GENE CONTROL
Thoughts control a near-infrared LED, which starts the production of a molecule in a reaction chamber.Martin Fussenegger / ETH Zurich

Scientists have tapped into human brainwaves to control a gene network involved in production of proteins.

By transferring thoughts wirelessly, ETH bioengineers could manipulate the gene expression for proteins.

The novel gene regulation by thought-control could lead to implants that combat neurological diseases, like chronic headaches, back pain and epilepsy, by detecting specific brainwaves at an early stage and triggering production of alleviating agents at the right time.

Marc Folcher and other researchers from the group led by Martin Fussenegger, Professor of Biotechnology and Bioengineering at the Department of Biosystems (D-BSSE) in Basel used an EEH headset to record brain waves.

These were analysed and transmitted via Bluetooth to a controller that switches on the current to an implant.

The implant emits LED light in the near infrared range to illuminate a culture of genetically modified cells and trigger them to produce a desired protein.

The bioengineers have presented their findings in the journal Nature Communications.

The implant was initially tested in cell cultures and mice, and controlled by the thoughts of various test subjects.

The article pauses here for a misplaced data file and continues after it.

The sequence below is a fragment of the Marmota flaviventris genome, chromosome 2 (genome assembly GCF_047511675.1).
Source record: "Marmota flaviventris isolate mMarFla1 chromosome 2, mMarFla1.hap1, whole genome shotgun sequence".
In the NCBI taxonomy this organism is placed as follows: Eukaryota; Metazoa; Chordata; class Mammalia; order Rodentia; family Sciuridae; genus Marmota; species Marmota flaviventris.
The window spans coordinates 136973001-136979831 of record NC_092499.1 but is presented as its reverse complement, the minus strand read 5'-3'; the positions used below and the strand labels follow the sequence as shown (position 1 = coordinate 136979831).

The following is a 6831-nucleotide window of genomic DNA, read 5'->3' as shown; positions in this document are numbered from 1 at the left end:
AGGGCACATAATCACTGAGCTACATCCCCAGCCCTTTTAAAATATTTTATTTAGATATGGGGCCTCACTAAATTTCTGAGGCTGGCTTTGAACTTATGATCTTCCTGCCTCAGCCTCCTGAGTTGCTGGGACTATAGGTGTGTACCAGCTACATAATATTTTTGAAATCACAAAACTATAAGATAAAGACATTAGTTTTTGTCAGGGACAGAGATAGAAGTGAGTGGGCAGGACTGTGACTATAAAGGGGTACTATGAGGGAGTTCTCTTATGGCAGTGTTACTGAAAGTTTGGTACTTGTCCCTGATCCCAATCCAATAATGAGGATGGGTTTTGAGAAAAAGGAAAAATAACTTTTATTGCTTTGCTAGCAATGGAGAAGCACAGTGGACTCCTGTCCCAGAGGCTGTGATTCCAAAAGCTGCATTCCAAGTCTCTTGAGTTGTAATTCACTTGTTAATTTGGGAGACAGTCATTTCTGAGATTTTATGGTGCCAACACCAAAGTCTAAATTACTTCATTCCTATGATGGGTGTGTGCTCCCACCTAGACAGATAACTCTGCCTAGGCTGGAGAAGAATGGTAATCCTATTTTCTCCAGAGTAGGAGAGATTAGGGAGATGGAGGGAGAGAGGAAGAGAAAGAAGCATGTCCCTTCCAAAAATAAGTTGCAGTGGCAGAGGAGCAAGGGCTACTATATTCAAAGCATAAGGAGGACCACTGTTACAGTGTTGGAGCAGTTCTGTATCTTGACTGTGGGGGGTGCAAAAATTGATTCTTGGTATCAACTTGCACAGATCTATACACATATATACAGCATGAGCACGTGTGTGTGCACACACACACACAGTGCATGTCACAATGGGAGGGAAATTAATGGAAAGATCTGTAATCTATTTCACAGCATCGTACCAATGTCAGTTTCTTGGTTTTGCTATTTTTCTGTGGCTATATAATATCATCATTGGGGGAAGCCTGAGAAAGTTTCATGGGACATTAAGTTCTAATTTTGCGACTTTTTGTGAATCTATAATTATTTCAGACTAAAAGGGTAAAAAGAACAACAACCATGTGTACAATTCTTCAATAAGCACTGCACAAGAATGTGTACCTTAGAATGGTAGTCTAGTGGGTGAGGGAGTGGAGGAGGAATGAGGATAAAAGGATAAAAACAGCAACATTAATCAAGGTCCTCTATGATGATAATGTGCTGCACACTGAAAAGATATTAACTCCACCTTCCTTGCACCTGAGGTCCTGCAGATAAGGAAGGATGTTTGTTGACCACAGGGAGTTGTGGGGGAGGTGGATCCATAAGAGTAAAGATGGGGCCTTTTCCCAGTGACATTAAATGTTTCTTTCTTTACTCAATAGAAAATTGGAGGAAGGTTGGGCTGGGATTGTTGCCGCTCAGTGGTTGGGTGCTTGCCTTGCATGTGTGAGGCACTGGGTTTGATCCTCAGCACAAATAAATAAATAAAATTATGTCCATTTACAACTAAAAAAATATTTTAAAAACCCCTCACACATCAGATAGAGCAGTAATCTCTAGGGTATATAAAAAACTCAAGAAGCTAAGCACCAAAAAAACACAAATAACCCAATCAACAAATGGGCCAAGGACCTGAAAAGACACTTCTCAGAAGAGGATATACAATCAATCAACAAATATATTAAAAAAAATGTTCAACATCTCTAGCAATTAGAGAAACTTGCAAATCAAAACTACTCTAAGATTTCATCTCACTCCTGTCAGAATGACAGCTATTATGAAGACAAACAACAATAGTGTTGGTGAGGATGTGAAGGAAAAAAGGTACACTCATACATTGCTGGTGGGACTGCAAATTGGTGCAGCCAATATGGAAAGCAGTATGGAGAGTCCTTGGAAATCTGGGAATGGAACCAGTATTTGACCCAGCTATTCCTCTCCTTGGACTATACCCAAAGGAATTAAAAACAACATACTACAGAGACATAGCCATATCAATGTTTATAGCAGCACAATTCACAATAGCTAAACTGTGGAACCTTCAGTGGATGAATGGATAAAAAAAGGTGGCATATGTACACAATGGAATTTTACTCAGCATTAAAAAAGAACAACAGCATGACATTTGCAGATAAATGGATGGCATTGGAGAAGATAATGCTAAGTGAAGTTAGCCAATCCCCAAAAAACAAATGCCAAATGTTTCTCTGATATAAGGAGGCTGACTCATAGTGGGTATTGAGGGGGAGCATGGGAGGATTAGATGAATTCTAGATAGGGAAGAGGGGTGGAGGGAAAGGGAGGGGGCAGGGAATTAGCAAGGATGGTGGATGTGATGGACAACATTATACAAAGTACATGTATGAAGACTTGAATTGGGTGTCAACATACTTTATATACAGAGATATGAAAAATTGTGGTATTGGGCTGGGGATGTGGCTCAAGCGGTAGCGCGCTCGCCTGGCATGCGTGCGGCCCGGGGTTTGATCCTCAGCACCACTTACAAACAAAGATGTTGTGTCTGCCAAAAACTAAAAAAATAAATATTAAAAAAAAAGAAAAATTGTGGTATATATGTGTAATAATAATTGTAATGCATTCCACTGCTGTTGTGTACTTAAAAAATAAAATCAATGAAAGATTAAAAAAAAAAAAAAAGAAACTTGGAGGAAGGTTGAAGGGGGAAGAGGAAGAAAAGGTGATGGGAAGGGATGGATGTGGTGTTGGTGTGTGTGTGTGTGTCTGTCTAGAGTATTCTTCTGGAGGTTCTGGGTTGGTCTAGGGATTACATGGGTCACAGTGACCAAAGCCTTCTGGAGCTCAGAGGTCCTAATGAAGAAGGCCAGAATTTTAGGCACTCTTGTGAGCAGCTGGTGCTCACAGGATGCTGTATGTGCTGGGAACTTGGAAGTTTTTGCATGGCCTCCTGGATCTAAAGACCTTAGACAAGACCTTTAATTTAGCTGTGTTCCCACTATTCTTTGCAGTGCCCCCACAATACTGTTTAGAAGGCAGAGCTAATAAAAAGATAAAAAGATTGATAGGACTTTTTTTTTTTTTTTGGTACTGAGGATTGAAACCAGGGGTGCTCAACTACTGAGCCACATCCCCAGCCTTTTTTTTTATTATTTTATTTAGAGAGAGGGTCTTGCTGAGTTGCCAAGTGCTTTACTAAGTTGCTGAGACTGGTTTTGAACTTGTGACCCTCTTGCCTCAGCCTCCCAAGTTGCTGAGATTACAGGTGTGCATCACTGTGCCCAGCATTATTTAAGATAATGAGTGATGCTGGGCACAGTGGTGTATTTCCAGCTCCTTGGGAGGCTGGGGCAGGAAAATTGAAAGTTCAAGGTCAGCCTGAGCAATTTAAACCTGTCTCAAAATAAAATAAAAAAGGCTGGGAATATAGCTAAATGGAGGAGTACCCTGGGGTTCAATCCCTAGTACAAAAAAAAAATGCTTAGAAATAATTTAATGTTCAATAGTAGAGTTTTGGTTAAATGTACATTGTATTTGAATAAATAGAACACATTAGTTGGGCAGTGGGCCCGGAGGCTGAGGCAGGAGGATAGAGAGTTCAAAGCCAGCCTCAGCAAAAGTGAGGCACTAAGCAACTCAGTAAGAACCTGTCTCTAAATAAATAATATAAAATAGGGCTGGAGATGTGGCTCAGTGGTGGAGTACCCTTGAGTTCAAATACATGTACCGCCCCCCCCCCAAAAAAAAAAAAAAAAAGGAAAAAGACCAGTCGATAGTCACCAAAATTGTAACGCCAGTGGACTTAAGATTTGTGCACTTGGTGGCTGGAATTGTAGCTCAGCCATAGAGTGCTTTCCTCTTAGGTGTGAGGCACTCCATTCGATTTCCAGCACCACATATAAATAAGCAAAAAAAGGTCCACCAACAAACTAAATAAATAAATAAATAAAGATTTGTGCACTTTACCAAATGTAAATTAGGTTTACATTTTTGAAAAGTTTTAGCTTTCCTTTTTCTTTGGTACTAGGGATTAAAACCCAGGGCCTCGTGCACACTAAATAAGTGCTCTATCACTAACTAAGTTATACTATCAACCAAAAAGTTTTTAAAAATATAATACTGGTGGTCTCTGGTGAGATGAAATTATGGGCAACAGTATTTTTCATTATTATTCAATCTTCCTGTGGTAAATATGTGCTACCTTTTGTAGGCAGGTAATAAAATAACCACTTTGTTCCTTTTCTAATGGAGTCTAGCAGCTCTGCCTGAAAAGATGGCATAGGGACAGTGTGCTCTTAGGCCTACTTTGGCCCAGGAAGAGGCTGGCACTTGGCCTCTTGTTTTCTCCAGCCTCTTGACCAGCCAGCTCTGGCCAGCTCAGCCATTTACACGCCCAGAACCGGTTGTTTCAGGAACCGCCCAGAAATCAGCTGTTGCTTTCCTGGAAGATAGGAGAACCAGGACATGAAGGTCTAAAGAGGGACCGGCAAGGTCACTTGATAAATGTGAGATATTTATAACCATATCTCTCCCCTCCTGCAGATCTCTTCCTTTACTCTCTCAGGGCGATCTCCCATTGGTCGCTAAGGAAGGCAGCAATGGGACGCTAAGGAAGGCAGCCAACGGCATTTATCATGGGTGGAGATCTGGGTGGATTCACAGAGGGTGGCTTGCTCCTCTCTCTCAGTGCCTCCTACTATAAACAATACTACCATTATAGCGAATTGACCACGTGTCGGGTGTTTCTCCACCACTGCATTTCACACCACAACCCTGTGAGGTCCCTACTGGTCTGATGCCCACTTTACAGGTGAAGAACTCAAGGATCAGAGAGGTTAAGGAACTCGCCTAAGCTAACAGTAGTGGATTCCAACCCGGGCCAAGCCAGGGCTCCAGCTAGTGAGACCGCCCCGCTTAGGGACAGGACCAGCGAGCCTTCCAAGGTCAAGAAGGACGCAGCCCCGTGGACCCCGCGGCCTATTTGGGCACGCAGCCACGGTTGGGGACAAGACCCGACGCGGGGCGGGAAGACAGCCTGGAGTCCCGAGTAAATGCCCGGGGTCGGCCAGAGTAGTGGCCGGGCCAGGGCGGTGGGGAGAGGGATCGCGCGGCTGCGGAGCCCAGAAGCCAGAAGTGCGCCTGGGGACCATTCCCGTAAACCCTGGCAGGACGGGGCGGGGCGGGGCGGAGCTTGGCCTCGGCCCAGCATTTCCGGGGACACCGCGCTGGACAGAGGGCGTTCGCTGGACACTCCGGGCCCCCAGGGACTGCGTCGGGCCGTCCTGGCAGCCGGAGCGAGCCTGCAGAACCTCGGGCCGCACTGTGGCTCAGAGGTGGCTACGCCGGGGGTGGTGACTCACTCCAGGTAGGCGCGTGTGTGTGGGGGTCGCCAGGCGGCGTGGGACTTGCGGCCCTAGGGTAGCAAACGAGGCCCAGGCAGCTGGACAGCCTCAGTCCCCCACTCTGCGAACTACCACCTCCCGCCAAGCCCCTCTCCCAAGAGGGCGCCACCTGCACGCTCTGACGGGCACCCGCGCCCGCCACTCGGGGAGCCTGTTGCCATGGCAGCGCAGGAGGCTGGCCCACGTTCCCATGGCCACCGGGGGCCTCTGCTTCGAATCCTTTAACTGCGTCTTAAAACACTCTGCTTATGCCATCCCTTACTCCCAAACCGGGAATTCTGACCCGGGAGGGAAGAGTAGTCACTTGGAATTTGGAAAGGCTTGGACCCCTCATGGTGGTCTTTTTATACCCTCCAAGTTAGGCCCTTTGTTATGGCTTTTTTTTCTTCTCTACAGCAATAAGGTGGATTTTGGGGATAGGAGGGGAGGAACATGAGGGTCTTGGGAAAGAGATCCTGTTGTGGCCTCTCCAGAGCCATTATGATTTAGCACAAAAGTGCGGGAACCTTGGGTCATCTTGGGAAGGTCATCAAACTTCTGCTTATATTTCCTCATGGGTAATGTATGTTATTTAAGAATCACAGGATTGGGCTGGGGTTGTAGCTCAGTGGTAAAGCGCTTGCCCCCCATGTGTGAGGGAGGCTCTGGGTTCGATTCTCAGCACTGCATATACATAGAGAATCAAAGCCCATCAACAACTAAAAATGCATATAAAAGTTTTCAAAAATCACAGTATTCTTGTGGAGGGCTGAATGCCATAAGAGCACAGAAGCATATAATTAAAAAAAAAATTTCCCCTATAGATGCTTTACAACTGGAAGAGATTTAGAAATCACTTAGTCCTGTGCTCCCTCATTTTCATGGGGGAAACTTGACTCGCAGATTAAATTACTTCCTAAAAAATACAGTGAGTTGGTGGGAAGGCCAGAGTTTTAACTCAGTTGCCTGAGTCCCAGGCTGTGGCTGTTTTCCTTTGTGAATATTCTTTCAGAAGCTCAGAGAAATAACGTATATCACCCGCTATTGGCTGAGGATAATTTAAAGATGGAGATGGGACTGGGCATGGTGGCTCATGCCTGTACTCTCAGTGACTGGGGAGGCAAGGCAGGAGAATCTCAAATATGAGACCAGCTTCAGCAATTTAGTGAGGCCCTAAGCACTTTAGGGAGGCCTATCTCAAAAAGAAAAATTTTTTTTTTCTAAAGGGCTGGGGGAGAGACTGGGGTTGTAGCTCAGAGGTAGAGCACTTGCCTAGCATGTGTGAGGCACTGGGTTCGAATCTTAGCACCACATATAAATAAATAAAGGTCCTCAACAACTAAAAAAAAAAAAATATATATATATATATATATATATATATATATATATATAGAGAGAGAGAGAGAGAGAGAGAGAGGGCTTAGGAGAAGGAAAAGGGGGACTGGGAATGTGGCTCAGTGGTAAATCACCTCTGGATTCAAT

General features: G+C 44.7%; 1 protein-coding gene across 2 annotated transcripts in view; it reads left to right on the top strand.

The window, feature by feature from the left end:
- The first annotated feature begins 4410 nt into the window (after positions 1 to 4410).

The researchers used SEAP, an easy-to-detect human model protein which diffuses from the culture chamber into the mouse's bloodstream.

To control the quantity of protein, the test subjects were categorised according to three states of mind: bio-feedback, meditation and concentration.

Those who played Minecraft on the computer, calling for concentration, induced average SEAP values in the bloodstream of the mice.

Those completely relaxed (meditation) recorded very high SEAP values in the test animals.

For bio-feedback, the test subjects observed the LED light of the implant in the body of the mouse and were able to consciously switch it on or off via the visual feedback.

This in turn was reflected by the varying amounts of SEAP in the bloodstream of the mice.

The system was found to work efficiently in the human-cell culture and human-mouse system.